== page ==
Susan Shapiro never dreamed that the memoir she’d been working on for a decade, “The Forgiveness Tour,” would be released during a time when half the country was trying to figure out whether and how it could forgive the other half.
After a falling-out with a trusted mentor of 15 years, the author and writing professor examined the nature of forgiveness by interviewing 13 people around the country who had been wronged and never received an apology. Her subjects included Manny Mandel, a Holocaust survivor, and Kenan Trebincevic, a Bosnian Muslim war survivor, who found healing only by speaking out loudly about the ethnic cleansing campaign carried out against his people.
Shapiro’s new book suggests that forgiveness is not always possible — but healing is. This interview has been edited and condensed.
What does forgiveness really mean, anyway — what does it entail?
Each person I interviewed had a different method. One forgave to feel liberated but never wanted to see the person again. Another continued the same relationship without getting the words they wanted, letting kindness stand in. A mother-son duo talked everything out, cried together, and got much closer. In my case, I forgave my mentor but did not resume seeing him as an addiction doctor, though we had a healthier relationship and even co-authored a book together.
Can we forgive people who don’t think they did anything wrong?
Every religious leader I interviewed, over 10 years, had a different perspective, as did the 13 victims who shared wrongs never righted. Every relationship is distinctive, and each hurt has to be measured. In my case, a Hindu doctor and swami helped me focus on my mentor’s kindness for 15 years instead of his mistakes.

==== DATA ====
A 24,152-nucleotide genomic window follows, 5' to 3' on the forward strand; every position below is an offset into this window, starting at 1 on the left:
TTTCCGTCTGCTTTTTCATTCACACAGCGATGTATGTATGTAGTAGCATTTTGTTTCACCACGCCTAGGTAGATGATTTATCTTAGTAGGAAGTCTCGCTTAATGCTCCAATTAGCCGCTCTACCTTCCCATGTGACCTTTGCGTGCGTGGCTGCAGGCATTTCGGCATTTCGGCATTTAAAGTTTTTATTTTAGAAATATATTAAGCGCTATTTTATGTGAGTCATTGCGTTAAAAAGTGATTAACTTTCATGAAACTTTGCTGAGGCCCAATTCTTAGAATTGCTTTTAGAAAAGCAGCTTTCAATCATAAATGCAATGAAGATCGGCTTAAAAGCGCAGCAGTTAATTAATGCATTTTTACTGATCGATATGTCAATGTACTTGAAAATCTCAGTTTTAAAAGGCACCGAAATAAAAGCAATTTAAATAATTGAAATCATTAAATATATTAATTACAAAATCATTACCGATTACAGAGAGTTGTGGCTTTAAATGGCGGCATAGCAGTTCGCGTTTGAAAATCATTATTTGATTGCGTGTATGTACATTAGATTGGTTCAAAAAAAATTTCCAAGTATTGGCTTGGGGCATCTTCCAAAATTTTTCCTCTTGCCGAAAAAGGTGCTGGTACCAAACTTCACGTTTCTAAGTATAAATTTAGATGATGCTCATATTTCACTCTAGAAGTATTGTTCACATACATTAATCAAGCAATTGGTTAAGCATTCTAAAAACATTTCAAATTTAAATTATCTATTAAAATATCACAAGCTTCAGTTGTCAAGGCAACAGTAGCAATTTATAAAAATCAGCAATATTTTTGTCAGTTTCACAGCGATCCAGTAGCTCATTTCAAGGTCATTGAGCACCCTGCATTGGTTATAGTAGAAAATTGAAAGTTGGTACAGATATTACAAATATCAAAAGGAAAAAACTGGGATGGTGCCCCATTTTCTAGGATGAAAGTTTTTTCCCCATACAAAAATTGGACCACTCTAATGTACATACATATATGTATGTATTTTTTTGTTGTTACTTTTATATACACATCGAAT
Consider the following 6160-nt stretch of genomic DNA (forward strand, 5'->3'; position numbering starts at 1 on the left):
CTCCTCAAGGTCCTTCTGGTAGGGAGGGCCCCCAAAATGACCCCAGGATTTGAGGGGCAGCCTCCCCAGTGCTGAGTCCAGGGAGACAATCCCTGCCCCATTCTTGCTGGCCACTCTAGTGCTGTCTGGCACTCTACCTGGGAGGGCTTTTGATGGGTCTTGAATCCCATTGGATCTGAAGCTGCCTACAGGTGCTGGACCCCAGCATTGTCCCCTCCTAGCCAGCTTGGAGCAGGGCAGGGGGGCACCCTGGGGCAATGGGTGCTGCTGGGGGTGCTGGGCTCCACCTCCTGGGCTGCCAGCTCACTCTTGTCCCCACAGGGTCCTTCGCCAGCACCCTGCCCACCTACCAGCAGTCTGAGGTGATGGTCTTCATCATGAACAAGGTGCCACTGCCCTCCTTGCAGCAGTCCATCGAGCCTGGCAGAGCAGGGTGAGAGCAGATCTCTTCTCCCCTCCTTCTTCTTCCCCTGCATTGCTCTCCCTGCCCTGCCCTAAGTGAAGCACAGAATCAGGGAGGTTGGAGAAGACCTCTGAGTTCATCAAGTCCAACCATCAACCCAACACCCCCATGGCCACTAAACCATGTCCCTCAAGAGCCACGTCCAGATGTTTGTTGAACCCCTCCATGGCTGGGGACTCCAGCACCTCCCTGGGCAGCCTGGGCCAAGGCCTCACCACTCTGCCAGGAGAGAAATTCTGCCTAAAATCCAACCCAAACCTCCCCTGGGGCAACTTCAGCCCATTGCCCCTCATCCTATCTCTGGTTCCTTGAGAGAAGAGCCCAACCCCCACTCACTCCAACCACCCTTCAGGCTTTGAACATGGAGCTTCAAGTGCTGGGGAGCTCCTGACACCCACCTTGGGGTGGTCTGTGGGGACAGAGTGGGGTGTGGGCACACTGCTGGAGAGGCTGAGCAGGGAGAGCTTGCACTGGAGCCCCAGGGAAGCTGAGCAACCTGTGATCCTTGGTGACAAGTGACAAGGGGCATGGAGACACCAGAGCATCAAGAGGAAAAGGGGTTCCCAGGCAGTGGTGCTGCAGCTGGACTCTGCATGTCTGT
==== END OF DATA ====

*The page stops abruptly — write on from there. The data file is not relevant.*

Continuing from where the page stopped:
Your book seems to imply some offenses could never be forgiven.
You can move on and have a great life without forgiving someone. I don’t advise people to exonerate anyone quickly or easily, especially when it comes to murder and mayhem. In fact, I criticize the billion-dollar “forgiveness industry,” which promotes radically forgiving everyone for everything, as fake.
How does forgiveness fit with current American politics?
After the election, Dave Chapelle told “Saturday Night Live,” “We have to forgive each other.” I thought, No we don’t. Especially when somebody dangerous isn’t atoning for their sins. Elements of an effective apology are: owning up to your mistake, asking forgiveness, showing you’ll never repeat it, and reparations. After the recent deadly mob violence at the Capitol, the president and the white nationalists who perpetuated the crimes have not copped to responsibility, apologized, sworn never to do it again, or offered reparations. Just the opposite. Since the president isn’t making restitution, and many in the fringe groups he fueled are threatening wider violence, the impeachment seems justified, as does jail. Undeserved presidential pardons only lead to more elitism and lawlessness.
Are there any common threads in forgiving people?
Those who received effective apologies, with reparations, could forgive easier. It was easier when someone was happy in love and work. The more difficult someone’s life, the more likely they were to cling to past grudges.
Can forgiveness ever be unspoken?
Yes. Some people in the book accepted changes or kindness from relatives who couldn’t say the words. Though my rabbi, Joseph Krakoff, who does hospice work, tells people [who are] dying the best way to leave the world is to tell their families: “You are forgiven. I forgive you. Please forgive me. I love you.”
Erinne Magee is a freelance writer in Portland, Maine. Follow her on Twitter @erinnemagee.